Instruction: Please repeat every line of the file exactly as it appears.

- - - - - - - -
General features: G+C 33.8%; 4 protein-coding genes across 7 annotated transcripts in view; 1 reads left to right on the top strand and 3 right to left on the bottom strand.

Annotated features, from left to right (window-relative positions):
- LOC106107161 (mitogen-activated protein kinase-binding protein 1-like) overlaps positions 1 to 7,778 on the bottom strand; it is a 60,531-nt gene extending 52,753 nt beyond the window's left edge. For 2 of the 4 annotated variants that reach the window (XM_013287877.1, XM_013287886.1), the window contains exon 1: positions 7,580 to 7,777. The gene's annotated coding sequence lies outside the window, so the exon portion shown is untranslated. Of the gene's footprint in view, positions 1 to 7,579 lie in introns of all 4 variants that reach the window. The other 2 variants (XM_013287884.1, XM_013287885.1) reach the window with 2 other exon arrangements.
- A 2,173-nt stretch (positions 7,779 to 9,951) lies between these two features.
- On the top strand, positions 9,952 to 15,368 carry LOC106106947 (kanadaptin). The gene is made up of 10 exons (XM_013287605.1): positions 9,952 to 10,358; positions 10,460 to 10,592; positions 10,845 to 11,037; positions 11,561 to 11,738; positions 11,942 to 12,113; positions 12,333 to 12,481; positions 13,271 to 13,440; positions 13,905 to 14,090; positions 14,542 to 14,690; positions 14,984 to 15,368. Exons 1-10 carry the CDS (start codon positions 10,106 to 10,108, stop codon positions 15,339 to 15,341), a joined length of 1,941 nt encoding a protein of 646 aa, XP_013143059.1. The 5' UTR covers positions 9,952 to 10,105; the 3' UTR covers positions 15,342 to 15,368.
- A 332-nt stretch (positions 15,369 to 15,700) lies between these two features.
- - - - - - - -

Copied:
General features: G+C 33.8%; 4 protein-coding genes across 7 annotated transcripts in view; 1 reads left to right on the top strand and 3 right to left on the bottom strand.

Annotated features, from left to right (window-relative positions):
- LOC106107161 (mitogen-activated protein kinase-binding protein 1-like) overlaps positions 1 to 7,778 on the bottom strand; it is a 60,531-nt gene extending 52,753 nt beyond the window's left edge. For 2 of the 4 annotated variants that reach the window (XM_013287877.1, XM_013287886.1), the window contains exon 1: positions 7,580 to 7,777. The gene's annotated coding sequence lies outside the window, so the exon portion shown is untranslated. Of the gene's footprint in view, positions 1 to 7,579 lie in introns of all 4 variants that reach the window. The other 2 variants (XM_013287884.1, XM_013287885.1) reach the window with 2 other exon arrangements.
- A 2,173-nt stretch (positions 7,779 to 9,951) lies between these two features.
- On the top strand, positions 9,952 to 15,368 carry LOC106106947 (kanadaptin). The gene is made up of 10 exons (XM_013287605.1): positions 9,952 to 10,358; positions 10,460 to 10,592; positions 10,845 to 11,037; positions 11,561 to 11,738; positions 11,942 to 12,113; positions 12,333 to 12,481; positions 13,271 to 13,440; positions 13,905 to 14,090; positions 14,542 to 14,690; positions 14,984 to 15,368. Exons 1-10 carry the CDS (start codon positions 10,106 to 10,108, stop codon positions 15,339 to 15,341), a joined length of 1,941 nt encoding a protein of 646 aa, XP_013143059.1. The 5' UTR covers positions 9,952 to 10,105; the 3' UTR covers positions 15,342 to 15,368.
- A 332-nt stretch (positions 15,369 to 15,700) lies between these two features.